There are already signs that a solution will be found. We should acknowledge that as each wave of the crisis has reached its peak, the countries of the eurozone have taken some very difficult decisions to defuse the pressure. But the lesson of the last two years is that treating the latest symptom does not cure the underlying condition....Please re-read the highlighted text as I have been making this point since the beginning of the financial crisis.
There is only one way to cure the underlying condition: adopt ultra transparency. Requiring banks to provide ultra transparency and disclose their current asset, liability and off-balance sheet exposure details will allow market discipline to force the adoption of the Swedish model where banks recognize all of their losses today.
The question for us in Britain is what approach we should take to these developments.
The Government is clear that it is strongly in Britain’s interests for our biggest export market to succeed; the risks for us of a disorderly outcome are huge. We will also not stand in the way of further political integration among the eurozone countries that any successful solution will require, including a banking union.
At the same time it’s entirely reasonable for us to seek safeguards that protect British taxpayers and preserve the single market for all EU members....
Equally, further pooling of sovereignty – for example over fiscal policy and financial supervision – must be limited to the countries in the eurozone. If countries in the eurozone cannot meet their liabilities, for example to protect bank depositors, then it is natural for the other eurozone nations to stand behind them. In return, it is understandable that those countries would want a say in how banks across the eurozone are supervised and dealt with in a crisis. That is why a banking union is a natural extension of a single currency. If other non-eurozone countries in the EU, who unlike the UK have a legal obligation to join the euro, want to opt in to a banking union then that is up to them.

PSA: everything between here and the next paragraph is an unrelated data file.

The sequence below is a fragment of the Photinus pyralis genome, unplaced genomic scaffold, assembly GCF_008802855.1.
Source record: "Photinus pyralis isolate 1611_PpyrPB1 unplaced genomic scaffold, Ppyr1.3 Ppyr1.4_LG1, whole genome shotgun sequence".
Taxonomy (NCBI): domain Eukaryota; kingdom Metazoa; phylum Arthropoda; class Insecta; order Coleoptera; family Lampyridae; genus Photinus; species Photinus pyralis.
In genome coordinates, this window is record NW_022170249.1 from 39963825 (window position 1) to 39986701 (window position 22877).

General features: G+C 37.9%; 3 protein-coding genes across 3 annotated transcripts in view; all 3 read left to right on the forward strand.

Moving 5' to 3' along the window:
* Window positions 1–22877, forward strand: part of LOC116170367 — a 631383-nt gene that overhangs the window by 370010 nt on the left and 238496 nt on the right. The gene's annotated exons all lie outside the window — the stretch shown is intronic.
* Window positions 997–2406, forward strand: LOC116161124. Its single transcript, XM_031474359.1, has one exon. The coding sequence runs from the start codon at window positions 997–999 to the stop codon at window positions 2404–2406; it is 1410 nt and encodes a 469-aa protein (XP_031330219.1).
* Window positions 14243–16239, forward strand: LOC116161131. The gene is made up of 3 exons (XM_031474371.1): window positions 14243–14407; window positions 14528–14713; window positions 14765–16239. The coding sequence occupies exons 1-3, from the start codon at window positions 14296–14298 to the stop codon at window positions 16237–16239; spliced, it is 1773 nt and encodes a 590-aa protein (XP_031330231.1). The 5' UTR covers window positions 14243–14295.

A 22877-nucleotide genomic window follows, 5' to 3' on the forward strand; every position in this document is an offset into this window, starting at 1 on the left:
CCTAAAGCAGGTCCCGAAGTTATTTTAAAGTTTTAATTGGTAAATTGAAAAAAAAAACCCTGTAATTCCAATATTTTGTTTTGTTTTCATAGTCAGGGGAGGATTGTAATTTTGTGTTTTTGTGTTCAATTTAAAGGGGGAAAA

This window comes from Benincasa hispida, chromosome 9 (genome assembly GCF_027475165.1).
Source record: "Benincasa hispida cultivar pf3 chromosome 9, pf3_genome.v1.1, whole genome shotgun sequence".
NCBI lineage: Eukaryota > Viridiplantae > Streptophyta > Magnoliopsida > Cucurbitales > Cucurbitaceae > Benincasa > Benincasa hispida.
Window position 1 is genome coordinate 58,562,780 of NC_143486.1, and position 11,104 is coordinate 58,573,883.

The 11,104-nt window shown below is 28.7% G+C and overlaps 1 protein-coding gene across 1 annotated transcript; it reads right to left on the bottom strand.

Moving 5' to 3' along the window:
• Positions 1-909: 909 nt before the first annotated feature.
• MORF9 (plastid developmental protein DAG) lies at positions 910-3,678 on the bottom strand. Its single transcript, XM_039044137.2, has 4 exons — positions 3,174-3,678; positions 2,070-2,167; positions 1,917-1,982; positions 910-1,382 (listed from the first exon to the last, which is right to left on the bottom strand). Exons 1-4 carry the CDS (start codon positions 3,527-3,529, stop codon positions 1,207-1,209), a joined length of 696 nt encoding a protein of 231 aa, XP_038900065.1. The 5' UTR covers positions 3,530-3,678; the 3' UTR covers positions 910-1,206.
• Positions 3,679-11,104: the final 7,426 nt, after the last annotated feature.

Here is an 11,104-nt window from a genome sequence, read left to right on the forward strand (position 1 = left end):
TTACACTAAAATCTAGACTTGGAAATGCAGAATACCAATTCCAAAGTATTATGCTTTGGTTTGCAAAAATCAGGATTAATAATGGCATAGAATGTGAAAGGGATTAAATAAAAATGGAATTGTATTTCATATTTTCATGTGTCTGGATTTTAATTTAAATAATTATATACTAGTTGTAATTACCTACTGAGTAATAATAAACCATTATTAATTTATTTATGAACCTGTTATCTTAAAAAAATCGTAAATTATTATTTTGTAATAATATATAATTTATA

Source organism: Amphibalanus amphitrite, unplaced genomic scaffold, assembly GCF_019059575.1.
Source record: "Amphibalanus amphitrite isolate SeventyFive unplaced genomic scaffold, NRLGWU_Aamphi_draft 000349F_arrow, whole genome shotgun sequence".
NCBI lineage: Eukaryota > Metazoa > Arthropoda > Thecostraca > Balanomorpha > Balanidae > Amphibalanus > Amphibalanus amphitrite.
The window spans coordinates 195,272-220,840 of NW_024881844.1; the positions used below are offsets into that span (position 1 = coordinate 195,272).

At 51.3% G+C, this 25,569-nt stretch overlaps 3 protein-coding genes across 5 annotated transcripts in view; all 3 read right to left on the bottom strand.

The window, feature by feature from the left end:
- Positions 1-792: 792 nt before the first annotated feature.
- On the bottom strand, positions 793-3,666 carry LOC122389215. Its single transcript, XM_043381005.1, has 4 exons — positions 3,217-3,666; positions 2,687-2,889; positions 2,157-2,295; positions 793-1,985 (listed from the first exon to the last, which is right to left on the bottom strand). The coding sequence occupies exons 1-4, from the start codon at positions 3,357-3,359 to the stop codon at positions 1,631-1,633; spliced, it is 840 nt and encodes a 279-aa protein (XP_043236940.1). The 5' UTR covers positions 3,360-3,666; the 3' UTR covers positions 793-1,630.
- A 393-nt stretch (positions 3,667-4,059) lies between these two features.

But we are clear that Britain will not take part. British taxpayers will not stand behind eurozone banks, and British voters want their government to be in charge of supervising our own banks, especially in a crisis.One of the benefits to the EU of adopting ultra transparency is that all market participants can assess the risk of each bank that is hosted by an EU country. Included in all market participants are the financial regulators. As a result of their risk assessment, the regulators might want to exert discipline on their banks to reduce their risk. This is easily achieved by increasing the charge for deposit insurance to reflect this risk.
A by-product of regulators exerting discipline on the banks they host is they are effectively supervising the banks in the other countries. Why, because as these banks see their access to funding reduced and the cost of the funds increased, they are given an incentive to reduce their risk profile.
Ultra transparency sets off a race to the top among financial regulators with the most risk-adverse regulator determining the acceptable level of risk for the banking system.